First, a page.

South Africa continues to see an increased migration from rural areas into the cities as citizens seek work, education, and other lifestyle improvements.
While this is a good sign of progress, it also places an increased strain on urban infrastructure.
This is where smart cities come to the fore, allowing both public and private entities to invest intelligently into infrastructure and technologies that will improve the capabilities of cities to house increased urban populations.
What is a smart city?
Smart cities are intelligent and connected systems that use a variety of technologies – including sensors, devices, and software – to analyse data and improve the lives of city dwellers.
These improvements can come in various forms – including optimised safety services (such as the police and fire response units), timely road maintenance, and traffic management.
Some novel new ideas are also coming to the fore – such as deep farming, which allows for increased food yields for farms that exist underground.
Smart city technologies are a massive industry – Grand View Research has conducted a study which shows that the smart city market is expected to have a value of $237.6 billion by 2025.
The need for reliable fibre
While innovations in the smart city space are exciting, they are worth very little if not backed up by reliable, low-latency networks.
This is because these technologies are required to consistently transfer and communicate their information to the relevant systems to ensure everything runs suitably.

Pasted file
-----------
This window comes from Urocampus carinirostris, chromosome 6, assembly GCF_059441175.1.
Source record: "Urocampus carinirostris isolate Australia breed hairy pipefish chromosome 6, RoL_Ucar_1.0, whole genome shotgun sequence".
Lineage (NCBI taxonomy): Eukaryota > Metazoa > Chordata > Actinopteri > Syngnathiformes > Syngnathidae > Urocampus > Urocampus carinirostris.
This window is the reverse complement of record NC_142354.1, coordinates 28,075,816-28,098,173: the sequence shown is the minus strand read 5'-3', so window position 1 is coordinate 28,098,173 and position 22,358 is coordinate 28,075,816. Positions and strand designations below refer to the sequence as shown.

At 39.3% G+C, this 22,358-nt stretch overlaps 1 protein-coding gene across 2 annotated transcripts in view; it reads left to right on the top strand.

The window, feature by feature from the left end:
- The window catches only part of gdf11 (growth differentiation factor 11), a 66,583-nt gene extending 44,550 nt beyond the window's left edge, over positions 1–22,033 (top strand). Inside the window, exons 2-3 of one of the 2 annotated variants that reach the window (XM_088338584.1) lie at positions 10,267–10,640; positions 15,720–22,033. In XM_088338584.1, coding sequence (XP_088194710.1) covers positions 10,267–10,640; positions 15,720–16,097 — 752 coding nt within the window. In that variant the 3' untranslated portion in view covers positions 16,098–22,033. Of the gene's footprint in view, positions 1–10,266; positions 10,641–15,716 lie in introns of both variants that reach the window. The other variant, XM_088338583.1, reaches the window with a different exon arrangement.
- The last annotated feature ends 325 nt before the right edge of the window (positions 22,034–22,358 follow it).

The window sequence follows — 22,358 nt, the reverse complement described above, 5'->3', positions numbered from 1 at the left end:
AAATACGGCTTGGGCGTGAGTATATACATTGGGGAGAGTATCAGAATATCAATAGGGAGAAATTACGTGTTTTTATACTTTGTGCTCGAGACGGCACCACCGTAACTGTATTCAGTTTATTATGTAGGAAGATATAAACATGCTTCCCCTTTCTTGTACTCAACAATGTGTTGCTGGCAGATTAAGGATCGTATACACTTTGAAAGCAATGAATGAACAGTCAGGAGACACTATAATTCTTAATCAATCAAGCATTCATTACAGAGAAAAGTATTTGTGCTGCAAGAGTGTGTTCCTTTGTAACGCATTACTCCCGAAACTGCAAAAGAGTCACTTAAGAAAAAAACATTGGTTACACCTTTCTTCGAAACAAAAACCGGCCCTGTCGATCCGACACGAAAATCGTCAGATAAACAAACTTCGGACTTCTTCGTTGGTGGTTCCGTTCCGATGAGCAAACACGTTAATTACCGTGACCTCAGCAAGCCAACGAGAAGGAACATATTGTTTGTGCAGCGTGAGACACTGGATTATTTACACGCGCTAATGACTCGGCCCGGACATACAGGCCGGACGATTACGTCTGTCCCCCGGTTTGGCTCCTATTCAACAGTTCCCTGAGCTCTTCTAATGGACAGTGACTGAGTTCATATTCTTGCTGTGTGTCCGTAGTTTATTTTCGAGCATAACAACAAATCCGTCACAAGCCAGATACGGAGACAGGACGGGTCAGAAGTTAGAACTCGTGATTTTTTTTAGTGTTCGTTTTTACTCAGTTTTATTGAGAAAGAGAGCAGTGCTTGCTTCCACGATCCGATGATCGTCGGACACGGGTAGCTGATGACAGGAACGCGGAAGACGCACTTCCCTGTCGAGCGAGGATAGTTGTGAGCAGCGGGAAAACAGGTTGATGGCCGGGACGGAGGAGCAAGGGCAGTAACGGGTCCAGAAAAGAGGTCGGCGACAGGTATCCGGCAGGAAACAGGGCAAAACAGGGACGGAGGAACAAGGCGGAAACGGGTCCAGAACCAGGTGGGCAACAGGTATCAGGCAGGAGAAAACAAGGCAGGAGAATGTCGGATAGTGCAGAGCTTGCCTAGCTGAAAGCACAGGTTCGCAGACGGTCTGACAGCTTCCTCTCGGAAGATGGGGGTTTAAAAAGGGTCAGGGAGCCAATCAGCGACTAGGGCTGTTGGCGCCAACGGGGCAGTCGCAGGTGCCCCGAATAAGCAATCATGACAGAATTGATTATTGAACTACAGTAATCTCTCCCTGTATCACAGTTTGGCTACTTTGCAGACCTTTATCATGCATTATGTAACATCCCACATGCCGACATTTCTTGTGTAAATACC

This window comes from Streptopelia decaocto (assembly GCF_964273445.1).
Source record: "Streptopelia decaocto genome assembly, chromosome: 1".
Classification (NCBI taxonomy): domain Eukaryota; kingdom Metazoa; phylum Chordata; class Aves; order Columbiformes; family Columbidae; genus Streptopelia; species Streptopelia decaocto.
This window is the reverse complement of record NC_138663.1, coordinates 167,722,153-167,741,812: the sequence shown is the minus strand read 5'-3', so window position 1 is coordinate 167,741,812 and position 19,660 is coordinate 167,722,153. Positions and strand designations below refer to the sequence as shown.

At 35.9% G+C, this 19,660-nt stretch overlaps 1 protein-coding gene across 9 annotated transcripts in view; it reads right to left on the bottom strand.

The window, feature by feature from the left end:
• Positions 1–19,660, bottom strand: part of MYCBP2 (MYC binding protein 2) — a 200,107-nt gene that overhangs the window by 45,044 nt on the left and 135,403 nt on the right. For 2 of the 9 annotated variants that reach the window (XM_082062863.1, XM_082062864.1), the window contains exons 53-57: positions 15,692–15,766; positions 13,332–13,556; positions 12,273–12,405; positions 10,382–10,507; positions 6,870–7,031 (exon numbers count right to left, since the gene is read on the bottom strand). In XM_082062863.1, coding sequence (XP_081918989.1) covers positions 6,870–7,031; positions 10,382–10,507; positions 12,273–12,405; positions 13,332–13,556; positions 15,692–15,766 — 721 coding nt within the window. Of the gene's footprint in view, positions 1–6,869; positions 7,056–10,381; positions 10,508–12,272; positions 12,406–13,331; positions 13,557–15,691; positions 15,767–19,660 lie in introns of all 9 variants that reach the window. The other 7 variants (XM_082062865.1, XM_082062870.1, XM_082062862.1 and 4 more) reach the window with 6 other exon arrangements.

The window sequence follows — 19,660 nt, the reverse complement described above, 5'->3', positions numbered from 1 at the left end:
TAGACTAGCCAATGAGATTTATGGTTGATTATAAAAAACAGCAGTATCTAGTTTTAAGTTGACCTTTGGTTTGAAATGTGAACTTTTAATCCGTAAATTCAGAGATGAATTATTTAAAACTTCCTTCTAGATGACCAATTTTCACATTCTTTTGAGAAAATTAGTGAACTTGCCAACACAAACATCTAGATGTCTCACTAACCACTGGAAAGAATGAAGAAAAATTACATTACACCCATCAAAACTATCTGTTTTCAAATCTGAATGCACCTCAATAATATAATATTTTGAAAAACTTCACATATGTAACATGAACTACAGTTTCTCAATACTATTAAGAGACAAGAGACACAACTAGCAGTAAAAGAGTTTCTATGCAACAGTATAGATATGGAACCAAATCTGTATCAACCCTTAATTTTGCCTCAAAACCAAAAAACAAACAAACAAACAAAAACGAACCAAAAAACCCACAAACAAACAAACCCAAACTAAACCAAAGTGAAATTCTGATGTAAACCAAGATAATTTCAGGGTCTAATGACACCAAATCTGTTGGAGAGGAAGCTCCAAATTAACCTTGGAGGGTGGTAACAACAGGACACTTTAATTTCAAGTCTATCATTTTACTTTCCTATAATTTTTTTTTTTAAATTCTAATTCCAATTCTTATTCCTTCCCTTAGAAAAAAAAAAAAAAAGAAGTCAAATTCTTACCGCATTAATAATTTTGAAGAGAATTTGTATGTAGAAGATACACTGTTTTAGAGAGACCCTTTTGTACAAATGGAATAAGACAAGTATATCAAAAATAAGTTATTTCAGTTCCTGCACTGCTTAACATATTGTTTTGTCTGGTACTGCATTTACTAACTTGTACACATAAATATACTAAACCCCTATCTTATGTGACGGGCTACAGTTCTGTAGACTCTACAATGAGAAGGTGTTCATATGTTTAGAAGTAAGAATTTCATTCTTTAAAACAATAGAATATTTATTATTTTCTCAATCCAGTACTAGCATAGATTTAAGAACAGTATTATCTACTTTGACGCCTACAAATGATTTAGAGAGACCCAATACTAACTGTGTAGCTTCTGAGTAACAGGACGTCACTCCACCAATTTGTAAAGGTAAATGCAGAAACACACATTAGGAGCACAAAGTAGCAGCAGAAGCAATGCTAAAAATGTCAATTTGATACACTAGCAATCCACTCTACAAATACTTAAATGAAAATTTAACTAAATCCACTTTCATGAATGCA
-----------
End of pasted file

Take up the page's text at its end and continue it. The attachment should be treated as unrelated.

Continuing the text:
Without this, the most high-tech of smart city technologies are essentially useless.
High-speed, low-latency technologies such as fibre, 5G, and edge computing are therefore the backbone of smart cities, and the implementation of these networks needs to be impeccable to ensure that smart cities can perform optimally.
DFA – A leading fibre provider
Vino Govender, executive for strategy, mergers, and acquisition and strategy at Dark Fibre Africa (DFA), said that fibre needs to become even more prevalent if the full value of the smart city market is going to be realised.
This is because fibre is the best option for smart cities.
“Fibre needs to become even more pervasive than it is today to realise its potential within the growing smart-city market but it remains the most capable of providing the speed, latency, and reliability that’s needed to build truly intelligent ecosystems,” said Govender.
“Fat, fast fibre is the key that unlocks the door to the smart African city and reshapes how citizens and government engage with a more sustainable and economically capable future.”
DFA boast a large, cost-effective open-access fibre network that positions it as a potential driving force behind smart city technologies in South Africa.
It boasts an impressive network operations centre in Johannesburg that already uses smart technologies to ensure that everything is running smoothly, 24/7.
This article was published in partnership with DFA.